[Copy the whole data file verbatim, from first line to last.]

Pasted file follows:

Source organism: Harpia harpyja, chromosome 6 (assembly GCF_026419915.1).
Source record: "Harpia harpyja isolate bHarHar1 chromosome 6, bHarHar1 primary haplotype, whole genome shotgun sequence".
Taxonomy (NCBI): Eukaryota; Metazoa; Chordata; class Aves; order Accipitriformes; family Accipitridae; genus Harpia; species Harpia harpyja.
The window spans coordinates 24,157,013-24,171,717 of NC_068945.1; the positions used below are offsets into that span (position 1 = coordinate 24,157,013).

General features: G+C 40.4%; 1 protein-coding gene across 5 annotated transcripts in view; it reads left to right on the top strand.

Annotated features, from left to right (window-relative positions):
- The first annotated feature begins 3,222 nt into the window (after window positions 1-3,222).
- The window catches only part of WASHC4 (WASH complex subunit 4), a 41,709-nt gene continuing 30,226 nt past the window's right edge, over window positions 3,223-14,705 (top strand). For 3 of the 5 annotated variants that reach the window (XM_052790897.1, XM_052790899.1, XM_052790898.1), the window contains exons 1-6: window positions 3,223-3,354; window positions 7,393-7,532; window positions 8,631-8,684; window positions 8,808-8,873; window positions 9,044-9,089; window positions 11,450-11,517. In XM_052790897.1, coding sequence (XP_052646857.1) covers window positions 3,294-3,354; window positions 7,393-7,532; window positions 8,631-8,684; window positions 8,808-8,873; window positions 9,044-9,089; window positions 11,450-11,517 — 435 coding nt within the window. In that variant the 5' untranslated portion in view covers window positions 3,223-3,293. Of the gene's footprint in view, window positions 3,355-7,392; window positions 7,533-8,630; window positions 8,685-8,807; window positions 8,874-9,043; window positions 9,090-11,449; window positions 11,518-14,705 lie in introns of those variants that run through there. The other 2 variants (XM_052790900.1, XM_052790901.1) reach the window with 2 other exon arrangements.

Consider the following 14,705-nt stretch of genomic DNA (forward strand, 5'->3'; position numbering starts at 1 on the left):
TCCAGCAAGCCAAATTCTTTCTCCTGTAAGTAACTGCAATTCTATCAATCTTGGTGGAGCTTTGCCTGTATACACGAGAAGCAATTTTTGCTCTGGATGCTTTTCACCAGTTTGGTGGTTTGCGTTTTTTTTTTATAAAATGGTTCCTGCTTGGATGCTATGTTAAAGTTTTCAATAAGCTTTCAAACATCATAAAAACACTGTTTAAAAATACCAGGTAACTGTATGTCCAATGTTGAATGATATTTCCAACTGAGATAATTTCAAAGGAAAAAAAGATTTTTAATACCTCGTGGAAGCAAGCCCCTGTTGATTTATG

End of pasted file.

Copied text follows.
Source organism: Harpia harpyja, chromosome 6 (assembly GCF_026419915.1).
Source record: "Harpia harpyja isolate bHarHar1 chromosome 6, bHarHar1 primary haplotype, whole genome shotgun sequence".
Taxonomy (NCBI): Eukaryota; Metazoa; Chordata; class Aves; order Accipitriformes; family Accipitridae; genus Harpia; species Harpia harpyja.
The window spans coordinates 24,157,013-24,171,717 of NC_068945.1; the positions used below are offsets into that span (position 1 = coordinate 24,157,013).

General features: G+C 40.4%; 1 protein-coding gene across 5 annotated transcripts in view; it reads left to right on the top strand.

Annotated features, from left to right (window-relative positions):
- The first annotated feature begins 3,222 nt into the window (after window positions 1-3,222).
- The window catches only part of WASHC4 (WASH complex subunit 4), a 41,709-nt gene continuing 30,226 nt past the window's right edge, over window positions 3,223-14,705 (top strand). For 3 of the 5 annotated variants that reach the window (XM_052790897.1, XM_052790899.1, XM_052790898.1), the window contains exons 1-6: window positions 3,223-3,354; window positions 7,393-7,532; window positions 8,631-8,684; window positions 8,808-8,873; window positions 9,044-9,089; window positions 11,450-11,517. In XM_052790897.1, coding sequence (XP_052646857.1) covers window positions 3,294-3,354; window positions 7,393-7,532; window positions 8,631-8,684; window positions 8,808-8,873; window positions 9,044-9,089; window positions 11,450-11,517 — 435 coding nt within the window. In that variant the 5' untranslated portion in view covers window positions 3,223-3,293. Of the gene's footprint in view, window positions 3,355-7,392; window positions 7,533-8,630; window positions 8,685-8,807; window positions 8,874-9,043; window positions 9,090-11,449; window positions 11,518-14,705 lie in introns of those variants that run through there. The other 2 variants (XM_052790900.1, XM_052790901.1) reach the window with 2 other exon arrangements.

Consider the following 14,705-nt stretch of genomic DNA (forward strand, 5'->3'; position numbering starts at 1 on the left):
TCCAGCAAGCCAAATTCTTTCTCCTGTAAGTAACTGCAATTCTATCAATCTTGGTGGAGCTTTGCCTGTATACACGAGAAGCAATTTTTGCTCTGGATGCTTTTCACCAGTTTGGTGGTTTGCGTTTTTTTTTTATAAAATGGTTCCTGCTTGGATGCTATGTTAAAGTTTTCAATAAGCTTTCAAACATCATAAAAACACTGTTTAAAAATACCAGGTAACTGTATGTCCAATGTTGAATGATATTTCCAACTGAGATAATTTCAAAGGAAAAAAAGATTTTTAATACCTCGTGGAAGCAAGCCCCTGTTGATTTATG